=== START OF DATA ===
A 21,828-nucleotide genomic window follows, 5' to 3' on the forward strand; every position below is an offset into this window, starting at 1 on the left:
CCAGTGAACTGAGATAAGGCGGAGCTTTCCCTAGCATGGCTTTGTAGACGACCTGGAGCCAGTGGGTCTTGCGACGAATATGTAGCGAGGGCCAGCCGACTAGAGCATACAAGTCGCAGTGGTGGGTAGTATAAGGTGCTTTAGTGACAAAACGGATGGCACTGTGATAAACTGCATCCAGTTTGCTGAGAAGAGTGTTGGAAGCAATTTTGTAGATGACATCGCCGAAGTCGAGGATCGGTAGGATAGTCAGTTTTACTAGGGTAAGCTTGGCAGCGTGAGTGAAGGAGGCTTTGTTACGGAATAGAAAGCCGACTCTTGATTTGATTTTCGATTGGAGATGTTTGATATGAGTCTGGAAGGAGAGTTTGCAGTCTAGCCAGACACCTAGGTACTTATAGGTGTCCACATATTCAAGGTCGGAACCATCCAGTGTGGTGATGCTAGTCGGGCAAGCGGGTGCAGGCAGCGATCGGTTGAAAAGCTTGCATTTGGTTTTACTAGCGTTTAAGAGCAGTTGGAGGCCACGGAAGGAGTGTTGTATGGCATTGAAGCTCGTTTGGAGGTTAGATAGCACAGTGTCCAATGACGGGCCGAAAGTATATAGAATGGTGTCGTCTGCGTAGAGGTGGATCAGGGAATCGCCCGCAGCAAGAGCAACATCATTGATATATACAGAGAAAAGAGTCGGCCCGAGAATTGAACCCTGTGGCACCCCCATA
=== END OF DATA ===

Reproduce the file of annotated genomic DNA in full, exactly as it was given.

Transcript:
A 21,828-nucleotide genomic window follows, 5' to 3' on the forward strand; every position below is an offset into this window, starting at 1 on the left:
CCAGTGAACTGAGATAAGGCGGAGCTTTCCCTAGCATGGCTTTGTAGACGACCTGGAGCCAGTGGGTCTTGCGACGAATATGTAGCGAGGGCCAGCCGACTAGAGCATACAAGTCGCAGTGGTGGGTAGTATAAGGTGCTTTAGTGACAAAACGGATGGCACTGTGATAAACTGCATCCAGTTTGCTGAGAAGAGTGTTGGAAGCAATTTTGTAGATGACATCGCCGAAGTCGAGGATCGGTAGGATAGTCAGTTTTACTAGGGTAAGCTTGGCAGCGTGAGTGAAGGAGGCTTTGTTACGGAATAGAAAGCCGACTCTTGATTTGATTTTCGATTGGAGATGTTTGATATGAGTCTGGAAGGAGAGTTTGCAGTCTAGCCAGACACCTAGGTACTTATAGGTGTCCACATATTCAAGGTCGGAACCATCCAGTGTGGTGATGCTAGTCGGGCAAGCGGGTGCAGGCAGCGATCGGTTGAAAAGCTTGCATTTGGTTTTACTAGCGTTTAAGAGCAGTTGGAGGCCACGGAAGGAGTGTTGTATGGCATTGAAGCTCGTTTGGAGGTTAGATAGCACAGTGTCCAATGACGGGCCGAAAGTATATAGAATGGTGTCGTCTGCGTAGAGGTGGATCAGGGAATCGCCCGCAGCAAGAGCAACATCATTGATATATACAGAGAAAAGAGTCGGCCCGAGAATTGAACCCTGTGGCACCCCCATA